After that watch was fixed, I also had him change the band on another watch, a cheap Timex I'd bought online thinking its red band would look cute, although it turned out to be ugly in reality. The band was still like new and I asked him to replace it with a black one. After putting the new band on, he asked if I wanted him to put the clasp back on the old band. I said I didn't even want the old band, knowing I'd never wear it. For all I cared, he could keep it or throw it out. But I could tell he really wanted me to take it, and he said, "you never know, you might want it. You could have it dyed black."
It would never in a million years have occurred to me to dye a watch band a different color, but I just loved that "waste not, want not" mentality.
I ended up paying $22 dollars for the watch band and the links being adjusted. That actually kind of seemed like a lot of money, but I haven't bought a leather watchband in a while, so maybe it's perfectly reasonable... but either way, it seemed a small price to pay for a pleasant reminder of a way of life that seems to be disappearing in today's culture of disposability...

8 comments:

Kizz said...

I recently lost my watch and it's killing me. I know it must be in my kitchen somewhere but WHERE? It's the only one I wear and it's probably almost 15 years old. Bought it from The VT Country Store for around $40 and I just keep replacing the band (Central Watch in Grand Central is my go to now). I love that watch, why would I let a little thing like a band convince me to let it go?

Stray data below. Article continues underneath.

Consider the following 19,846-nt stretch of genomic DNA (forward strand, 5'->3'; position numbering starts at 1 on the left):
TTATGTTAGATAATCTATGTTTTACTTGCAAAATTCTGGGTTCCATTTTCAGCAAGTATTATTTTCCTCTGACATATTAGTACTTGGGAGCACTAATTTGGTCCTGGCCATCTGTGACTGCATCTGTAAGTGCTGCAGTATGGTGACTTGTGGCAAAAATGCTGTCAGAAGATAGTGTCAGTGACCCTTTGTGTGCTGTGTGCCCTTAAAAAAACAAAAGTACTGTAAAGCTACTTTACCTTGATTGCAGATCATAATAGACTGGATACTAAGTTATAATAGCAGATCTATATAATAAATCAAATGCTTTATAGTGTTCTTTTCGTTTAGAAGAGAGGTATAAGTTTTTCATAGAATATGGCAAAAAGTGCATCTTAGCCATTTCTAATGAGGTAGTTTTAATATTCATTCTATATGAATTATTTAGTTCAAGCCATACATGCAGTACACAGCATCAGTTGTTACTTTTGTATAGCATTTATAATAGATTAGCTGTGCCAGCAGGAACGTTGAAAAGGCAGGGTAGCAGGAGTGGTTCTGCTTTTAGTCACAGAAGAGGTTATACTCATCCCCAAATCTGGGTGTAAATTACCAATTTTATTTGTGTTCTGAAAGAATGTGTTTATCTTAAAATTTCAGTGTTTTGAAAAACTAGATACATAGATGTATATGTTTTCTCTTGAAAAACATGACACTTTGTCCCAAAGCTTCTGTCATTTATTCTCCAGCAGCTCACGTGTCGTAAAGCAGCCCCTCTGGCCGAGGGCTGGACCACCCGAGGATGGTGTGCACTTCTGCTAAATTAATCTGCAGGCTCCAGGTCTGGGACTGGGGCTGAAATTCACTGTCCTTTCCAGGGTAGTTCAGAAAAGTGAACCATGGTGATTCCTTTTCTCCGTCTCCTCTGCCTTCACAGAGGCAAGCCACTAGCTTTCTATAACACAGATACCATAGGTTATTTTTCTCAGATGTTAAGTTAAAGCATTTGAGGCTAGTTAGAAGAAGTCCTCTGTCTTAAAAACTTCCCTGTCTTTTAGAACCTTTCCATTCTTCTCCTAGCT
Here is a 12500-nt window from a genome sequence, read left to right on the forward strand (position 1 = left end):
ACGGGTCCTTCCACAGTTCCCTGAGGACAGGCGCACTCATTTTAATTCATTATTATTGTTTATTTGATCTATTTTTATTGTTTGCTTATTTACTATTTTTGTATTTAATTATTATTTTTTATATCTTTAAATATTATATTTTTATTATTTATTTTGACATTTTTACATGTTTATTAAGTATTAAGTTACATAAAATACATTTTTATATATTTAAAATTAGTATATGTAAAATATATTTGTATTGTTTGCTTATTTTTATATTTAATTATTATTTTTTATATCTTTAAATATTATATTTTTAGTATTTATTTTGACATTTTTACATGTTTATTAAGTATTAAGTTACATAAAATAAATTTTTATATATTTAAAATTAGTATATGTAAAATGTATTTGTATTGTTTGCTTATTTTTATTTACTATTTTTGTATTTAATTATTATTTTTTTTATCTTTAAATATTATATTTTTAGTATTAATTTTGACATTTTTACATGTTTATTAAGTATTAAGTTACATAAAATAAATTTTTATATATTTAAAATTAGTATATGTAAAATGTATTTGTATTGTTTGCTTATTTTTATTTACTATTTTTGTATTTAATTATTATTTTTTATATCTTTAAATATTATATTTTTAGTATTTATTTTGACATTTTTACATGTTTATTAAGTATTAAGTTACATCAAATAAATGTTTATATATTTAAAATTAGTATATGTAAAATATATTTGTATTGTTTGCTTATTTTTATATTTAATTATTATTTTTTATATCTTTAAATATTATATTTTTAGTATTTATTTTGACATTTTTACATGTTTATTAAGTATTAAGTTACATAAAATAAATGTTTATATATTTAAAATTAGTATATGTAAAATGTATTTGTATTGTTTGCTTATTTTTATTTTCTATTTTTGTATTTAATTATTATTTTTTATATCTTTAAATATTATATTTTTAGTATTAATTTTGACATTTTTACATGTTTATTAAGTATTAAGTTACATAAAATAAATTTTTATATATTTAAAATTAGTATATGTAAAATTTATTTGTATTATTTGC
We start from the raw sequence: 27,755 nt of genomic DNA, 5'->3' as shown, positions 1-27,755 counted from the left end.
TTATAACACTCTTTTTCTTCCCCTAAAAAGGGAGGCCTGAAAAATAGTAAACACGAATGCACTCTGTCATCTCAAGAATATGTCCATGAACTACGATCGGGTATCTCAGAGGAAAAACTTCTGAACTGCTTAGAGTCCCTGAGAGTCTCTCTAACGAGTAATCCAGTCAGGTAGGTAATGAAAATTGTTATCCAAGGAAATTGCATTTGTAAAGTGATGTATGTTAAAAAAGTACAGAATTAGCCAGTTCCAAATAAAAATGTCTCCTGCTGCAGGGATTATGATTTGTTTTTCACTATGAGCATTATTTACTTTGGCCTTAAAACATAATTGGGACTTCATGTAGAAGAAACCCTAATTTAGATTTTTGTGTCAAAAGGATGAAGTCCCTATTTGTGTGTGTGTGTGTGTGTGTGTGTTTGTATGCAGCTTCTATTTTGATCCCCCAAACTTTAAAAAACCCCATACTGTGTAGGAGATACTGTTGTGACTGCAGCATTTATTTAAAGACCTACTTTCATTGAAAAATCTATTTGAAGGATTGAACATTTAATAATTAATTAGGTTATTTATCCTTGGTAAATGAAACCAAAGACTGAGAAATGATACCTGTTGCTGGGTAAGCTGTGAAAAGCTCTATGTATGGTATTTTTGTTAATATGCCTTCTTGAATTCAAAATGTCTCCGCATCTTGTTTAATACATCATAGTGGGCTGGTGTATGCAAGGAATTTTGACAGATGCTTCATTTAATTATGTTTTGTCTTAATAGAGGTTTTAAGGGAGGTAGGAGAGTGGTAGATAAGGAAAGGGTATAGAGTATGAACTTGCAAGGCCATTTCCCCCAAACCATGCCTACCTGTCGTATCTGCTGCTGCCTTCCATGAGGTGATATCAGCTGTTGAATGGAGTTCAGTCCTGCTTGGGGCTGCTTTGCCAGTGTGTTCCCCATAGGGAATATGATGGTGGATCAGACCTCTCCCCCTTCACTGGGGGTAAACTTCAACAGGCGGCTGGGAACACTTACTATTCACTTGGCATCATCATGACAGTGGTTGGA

Connecticut Blogger said...

I agree, going to a cobbler seems like a step back in time, but i love it too.

RichC said...

Loved taking shoes to be soled or repaired too ... it has been a long time though. :-(

Q: "Fancy Swiss Watch" ... sort of wonder if there are "Swiss" watches that aren't considered hoytie toytie for those of us just appreciating fine craftsmanship?

OC Budget Living said...

I am not a shoe person but I do have a couple of pairs that were bought around $50-80 range.

At that price point, I wonder if it's even worth it to repair the heels (i scruff up my heels very easily for some reason)

I love little corner shops like that...the only shop that i visit that is like that is the tailoring shop; it's hard to find plus size petite pants!

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ahhhsoNeo said...

I regularly take my shoes and bags to cobblers. It's the best value out there, for less than $20 they can make a pair of shoes look brand new again... and it's cheaper than buying a brand new pair of shoes that would probably set me back $100s. Good post.

Liz@CASH1Loans said...

I loved this post! Although I do not go to a cobbler I religiously go to a tailor, which has recently become MY tailor!I just love him. He is a well dressed older Italian man that knows his stuff! I am only 5'2 with extremely short legs and I just cant believe some people (with similar built) never go to a tailor. It may not seem like going to a tailor is a step back in time like going to a cobbler, but from what I see some people forget they exist!!!

Fred Smith said...

After reading your post, it made me want to try and go to a shoe repair shop in Chicago. I went and I found the experience quite wonderful. My shoes are about brand new, and I didn't have to get a new set of shoes! Thanks for sharing.